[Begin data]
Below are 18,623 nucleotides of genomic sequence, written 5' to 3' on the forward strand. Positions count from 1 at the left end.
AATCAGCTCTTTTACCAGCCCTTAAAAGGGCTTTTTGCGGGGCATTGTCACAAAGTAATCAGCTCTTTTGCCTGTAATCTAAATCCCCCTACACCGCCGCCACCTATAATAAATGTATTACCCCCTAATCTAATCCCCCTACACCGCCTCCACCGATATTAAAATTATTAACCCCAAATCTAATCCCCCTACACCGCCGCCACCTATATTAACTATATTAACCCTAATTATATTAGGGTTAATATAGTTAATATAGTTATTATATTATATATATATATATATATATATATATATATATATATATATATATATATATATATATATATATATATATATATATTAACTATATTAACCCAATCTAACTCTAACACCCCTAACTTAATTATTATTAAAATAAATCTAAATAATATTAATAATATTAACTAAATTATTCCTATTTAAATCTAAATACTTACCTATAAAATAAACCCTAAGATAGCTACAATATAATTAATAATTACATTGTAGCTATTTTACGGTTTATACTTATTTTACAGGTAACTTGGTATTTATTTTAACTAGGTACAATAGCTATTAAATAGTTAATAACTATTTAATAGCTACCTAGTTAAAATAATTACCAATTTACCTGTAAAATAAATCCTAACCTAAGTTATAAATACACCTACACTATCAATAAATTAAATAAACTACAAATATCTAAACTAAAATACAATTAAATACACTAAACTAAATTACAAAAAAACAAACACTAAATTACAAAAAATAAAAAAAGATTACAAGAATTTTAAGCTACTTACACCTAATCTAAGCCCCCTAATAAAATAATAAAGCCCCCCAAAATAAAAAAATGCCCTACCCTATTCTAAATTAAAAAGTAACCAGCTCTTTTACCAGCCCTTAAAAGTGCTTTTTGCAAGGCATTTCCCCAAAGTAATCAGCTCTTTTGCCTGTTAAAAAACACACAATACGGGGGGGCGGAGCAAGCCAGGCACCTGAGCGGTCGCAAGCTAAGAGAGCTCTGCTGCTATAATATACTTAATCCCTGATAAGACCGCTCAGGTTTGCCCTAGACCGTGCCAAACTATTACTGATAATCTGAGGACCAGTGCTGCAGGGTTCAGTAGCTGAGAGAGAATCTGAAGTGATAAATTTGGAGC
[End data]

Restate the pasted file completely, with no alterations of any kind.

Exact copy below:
Below are 18,623 nucleotides of genomic sequence, written 5' to 3' on the forward strand. Positions count from 1 at the left end.
AATCAGCTCTTTTACCAGCCCTTAAAAGGGCTTTTTGCGGGGCATTGTCACAAAGTAATCAGCTCTTTTGCCTGTAATCTAAATCCCCCTACACCGCCGCCACCTATAATAAATGTATTACCCCCTAATCTAATCCCCCTACACCGCCTCCACCGATATTAAAATTATTAACCCCAAATCTAATCCCCCTACACCGCCGCCACCTATATTAACTATATTAACCCTAATTATATTAGGGTTAATATAGTTAATATAGTTATTATATTATATATATATATATATATATATATATATATATATATATATATATATATATATATATATATATATATATATATATTAACTATATTAACCCAATCTAACTCTAACACCCCTAACTTAATTATTATTAAAATAAATCTAAATAATATTAATAATATTAACTAAATTATTCCTATTTAAATCTAAATACTTACCTATAAAATAAACCCTAAGATAGCTACAATATAATTAATAATTACATTGTAGCTATTTTACGGTTTATACTTATTTTACAGGTAACTTGGTATTTATTTTAACTAGGTACAATAGCTATTAAATAGTTAATAACTATTTAATAGCTACCTAGTTAAAATAATTACCAATTTACCTGTAAAATAAATCCTAACCTAAGTTATAAATACACCTACACTATCAATAAATTAAATAAACTACAAATATCTAAACTAAAATACAATTAAATACACTAAACTAAATTACAAAAAAACAAACACTAAATTACAAAAAATAAAAAAAGATTACAAGAATTTTAAGCTACTTACACCTAATCTAAGCCCCCTAATAAAATAATAAAGCCCCCCAAAATAAAAAAATGCCCTACCCTATTCTAAATTAAAAAGTAACCAGCTCTTTTACCAGCCCTTAAAAGTGCTTTTTGCAAGGCATTTCCCCAAAGTAATCAGCTCTTTTGCCTGTTAAAAAACACACAATACGGGGGGGCGGAGCAAGCCAGGCACCTGAGCGGTCGCAAGCTAAGAGAGCTCTGCTGCTATAATATACTTAATCCCTGATAAGACCGCTCAGGTTTGCCCTAGACCGTGCCAAACTATTACTGATAATCTGAGGACCAGTGCTGCAGGGTTCAGTAGCTGAGAGAGAATCTGAAGTGATAAATTTGGAGC